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Articles by Darryl Reilly

Darryl Reilly
About Darryl Reilly (561 Articles)
A native New Yorker, Darryl Reilly graduated from NYU with a BFA in Cinema Studies. For the Broadway League, (formerly The League of American Theatres and Producers) he developed, and for five years conducted their Broadway Open House Tours, which took visitors through The Theatre District and into several Broadway theaters. He contributed to Broadway Musicals Show by Show: Sixth Edition (Applause Books). Since 2013, he has reviewed theater, cabaret, and concerts for Theaterscene.net.

American Son

November 15, 2018

“That’s it?” is likely to be one’s reaction at the conclusion of playwright Christopher Demos-Brown’s tidy topical 90-minute racial drama "American Son." Theater enthusiasts often rhapsodize about Broadway’s Golden Age, the 1920’s to the 1960’s, when straight plays filled theaters. Mr. Demos-Brown’s effort does harken back to that era by crafting a well-constructed minor vehicle for actors of the sort that could have played a season, then toured, was made into movie and was forgotten. Kerry Washington and the fine cast make the most of their choice roles under Kenny Leon’s solid direction. [more]

The Female Role Model Project

November 15, 2018

Kim Kardashian West, Melania Trump and Chinese popstar Bingbing Fan appear as wacky contestants on a philosophical gameshow hosted by Oprah Winfrey in the lighthearted, thoughtful and souped-up multimedia performance piece "The Female Role Model Project." It’s a breezy 90-minute exploration of existence from a woman’s perspective with audience participation. [more]

Beautiful Day Without You

November 10, 2018

Did Blaze, a Doberman Pinscher, cause the death of Pippi, a German Shepherd-Chihuahua mix? That is the crux of Italian playwright Marco Calvani’s three-character, way-out, occasionally hilarious and absorbing drama "Beautiful Day Without You." This realistic premise’s off-beat treatment is reminiscent of Yasmina Reza’s provocative comic manner and the dialogue has the profane snappiness of David Mamet. It’s a dense 90-minutes that are often confounding but ultimately rewarding. The minimalist presentation serves the material well. [more]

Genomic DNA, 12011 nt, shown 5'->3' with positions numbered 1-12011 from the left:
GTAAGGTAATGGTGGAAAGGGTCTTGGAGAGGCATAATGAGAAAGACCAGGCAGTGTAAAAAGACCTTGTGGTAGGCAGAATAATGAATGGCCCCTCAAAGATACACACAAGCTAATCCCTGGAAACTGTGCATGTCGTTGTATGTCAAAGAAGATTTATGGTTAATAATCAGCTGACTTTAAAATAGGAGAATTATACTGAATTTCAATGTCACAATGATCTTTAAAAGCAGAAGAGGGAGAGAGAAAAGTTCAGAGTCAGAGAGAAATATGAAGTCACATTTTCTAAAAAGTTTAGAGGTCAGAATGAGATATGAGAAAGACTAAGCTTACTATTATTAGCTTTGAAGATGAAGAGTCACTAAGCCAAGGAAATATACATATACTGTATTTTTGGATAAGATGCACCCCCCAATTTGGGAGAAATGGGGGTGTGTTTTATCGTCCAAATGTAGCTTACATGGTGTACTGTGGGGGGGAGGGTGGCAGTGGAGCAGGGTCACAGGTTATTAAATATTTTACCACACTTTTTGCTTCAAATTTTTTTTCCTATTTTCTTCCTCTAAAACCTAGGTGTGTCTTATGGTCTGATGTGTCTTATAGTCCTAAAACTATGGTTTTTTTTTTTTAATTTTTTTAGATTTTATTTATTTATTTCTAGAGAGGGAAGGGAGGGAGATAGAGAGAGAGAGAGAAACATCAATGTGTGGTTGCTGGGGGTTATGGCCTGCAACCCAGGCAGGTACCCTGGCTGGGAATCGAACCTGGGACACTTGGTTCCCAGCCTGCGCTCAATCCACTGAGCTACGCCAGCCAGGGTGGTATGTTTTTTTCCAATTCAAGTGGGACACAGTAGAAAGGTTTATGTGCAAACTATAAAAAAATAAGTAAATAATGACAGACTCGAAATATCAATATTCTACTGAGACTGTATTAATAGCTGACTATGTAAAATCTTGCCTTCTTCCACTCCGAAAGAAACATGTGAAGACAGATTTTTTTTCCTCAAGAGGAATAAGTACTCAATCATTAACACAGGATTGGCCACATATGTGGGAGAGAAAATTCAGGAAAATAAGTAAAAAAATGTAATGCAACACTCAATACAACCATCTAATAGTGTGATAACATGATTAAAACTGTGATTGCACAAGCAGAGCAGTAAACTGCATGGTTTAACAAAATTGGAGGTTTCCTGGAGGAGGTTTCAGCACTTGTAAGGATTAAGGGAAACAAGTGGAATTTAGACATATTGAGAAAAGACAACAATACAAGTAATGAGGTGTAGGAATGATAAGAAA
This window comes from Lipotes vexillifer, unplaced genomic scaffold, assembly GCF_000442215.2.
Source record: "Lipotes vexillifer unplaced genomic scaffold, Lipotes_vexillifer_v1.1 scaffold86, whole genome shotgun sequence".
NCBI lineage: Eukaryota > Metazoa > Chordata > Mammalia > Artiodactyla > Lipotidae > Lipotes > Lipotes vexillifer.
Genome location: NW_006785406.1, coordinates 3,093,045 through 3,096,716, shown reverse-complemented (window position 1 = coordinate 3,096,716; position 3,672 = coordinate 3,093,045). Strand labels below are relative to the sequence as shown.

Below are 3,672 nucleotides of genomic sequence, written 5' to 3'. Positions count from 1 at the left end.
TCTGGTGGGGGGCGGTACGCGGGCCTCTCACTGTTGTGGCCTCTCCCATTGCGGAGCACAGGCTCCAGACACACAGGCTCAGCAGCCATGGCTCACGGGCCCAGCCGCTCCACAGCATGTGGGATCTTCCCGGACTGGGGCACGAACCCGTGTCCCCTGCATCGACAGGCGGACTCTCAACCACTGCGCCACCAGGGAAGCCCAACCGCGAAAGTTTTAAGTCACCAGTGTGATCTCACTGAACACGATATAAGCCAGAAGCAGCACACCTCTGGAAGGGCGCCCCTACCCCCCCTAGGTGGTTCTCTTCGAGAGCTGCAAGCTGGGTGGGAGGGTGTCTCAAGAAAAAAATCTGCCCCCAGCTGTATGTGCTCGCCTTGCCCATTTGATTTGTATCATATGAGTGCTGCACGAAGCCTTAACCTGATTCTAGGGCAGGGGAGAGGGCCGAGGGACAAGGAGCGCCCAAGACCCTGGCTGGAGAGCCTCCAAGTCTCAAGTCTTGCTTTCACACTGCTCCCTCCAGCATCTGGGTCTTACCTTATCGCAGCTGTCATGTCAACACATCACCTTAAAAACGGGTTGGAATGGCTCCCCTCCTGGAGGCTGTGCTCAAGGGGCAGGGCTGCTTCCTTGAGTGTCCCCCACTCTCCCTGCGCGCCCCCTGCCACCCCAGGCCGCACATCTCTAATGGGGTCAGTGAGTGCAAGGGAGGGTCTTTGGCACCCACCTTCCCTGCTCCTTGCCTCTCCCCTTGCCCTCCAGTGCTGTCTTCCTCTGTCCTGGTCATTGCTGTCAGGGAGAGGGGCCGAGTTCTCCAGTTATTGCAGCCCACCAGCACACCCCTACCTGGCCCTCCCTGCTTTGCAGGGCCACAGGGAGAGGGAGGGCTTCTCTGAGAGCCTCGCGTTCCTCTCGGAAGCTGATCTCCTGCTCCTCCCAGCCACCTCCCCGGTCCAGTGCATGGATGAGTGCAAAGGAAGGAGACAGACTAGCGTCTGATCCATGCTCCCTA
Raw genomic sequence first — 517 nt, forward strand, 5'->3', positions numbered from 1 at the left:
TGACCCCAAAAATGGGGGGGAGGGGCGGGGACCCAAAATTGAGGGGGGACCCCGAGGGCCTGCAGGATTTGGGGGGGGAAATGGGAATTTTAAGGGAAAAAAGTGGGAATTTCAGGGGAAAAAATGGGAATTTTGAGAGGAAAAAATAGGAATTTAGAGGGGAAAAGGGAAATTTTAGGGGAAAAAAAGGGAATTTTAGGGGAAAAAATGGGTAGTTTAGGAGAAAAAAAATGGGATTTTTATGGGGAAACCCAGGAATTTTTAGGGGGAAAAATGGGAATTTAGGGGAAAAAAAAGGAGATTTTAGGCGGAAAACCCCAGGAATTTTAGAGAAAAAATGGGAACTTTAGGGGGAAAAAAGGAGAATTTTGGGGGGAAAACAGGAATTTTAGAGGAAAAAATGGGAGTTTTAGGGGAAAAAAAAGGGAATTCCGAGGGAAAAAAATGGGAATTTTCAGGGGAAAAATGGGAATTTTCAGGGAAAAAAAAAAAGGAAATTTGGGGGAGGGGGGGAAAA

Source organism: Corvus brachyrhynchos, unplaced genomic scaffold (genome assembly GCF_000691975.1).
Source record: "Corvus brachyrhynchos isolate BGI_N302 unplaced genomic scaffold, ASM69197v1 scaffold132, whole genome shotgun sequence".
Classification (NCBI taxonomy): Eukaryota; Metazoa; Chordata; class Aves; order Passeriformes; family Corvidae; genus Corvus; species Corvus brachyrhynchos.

Waiting for Godot (Druid Theatre)

November 7, 2018

Ms. Hynes has the cast at full speed emphasizing slapstick and employing stylized poses and gestures.  There’s exaggerated choreography-like movement such as extending legs and dipping down, grabbing at each other and jumping. Movement director Nick Winston’s efforts are accomplished if overdone. The plethora of gags and set up punchline recitation gets laughs at the expense of emotional resonance. A few bits are quietly played due to the nature of those specific passages and are quite lovely. Overall, there is a lack of visceral depth to this arguably superficial treatment. The ending brings benign silence rather than communal sighs. [more]

I’m Not A Comedian…I’m Lenny Bruce

November 5, 2018

Purring sensually with a slight nasal New York accent, dressed in a black suit, white shirt and a black tie and handling a microphone while in front of its stand, actor Ronnie Marmo vocally and physically conjures up the presence of that monumental performer in his imaginative self-written solo show, "I’m Not a Comedian…I’m Lenny Bruce." The rascally Mr. Marmo’s haunted facial features, wild eyes and styled dark hair all evoke an accurate resemblance. [more]

Sycorax, Cyber Queen of Qamara

November 5, 2018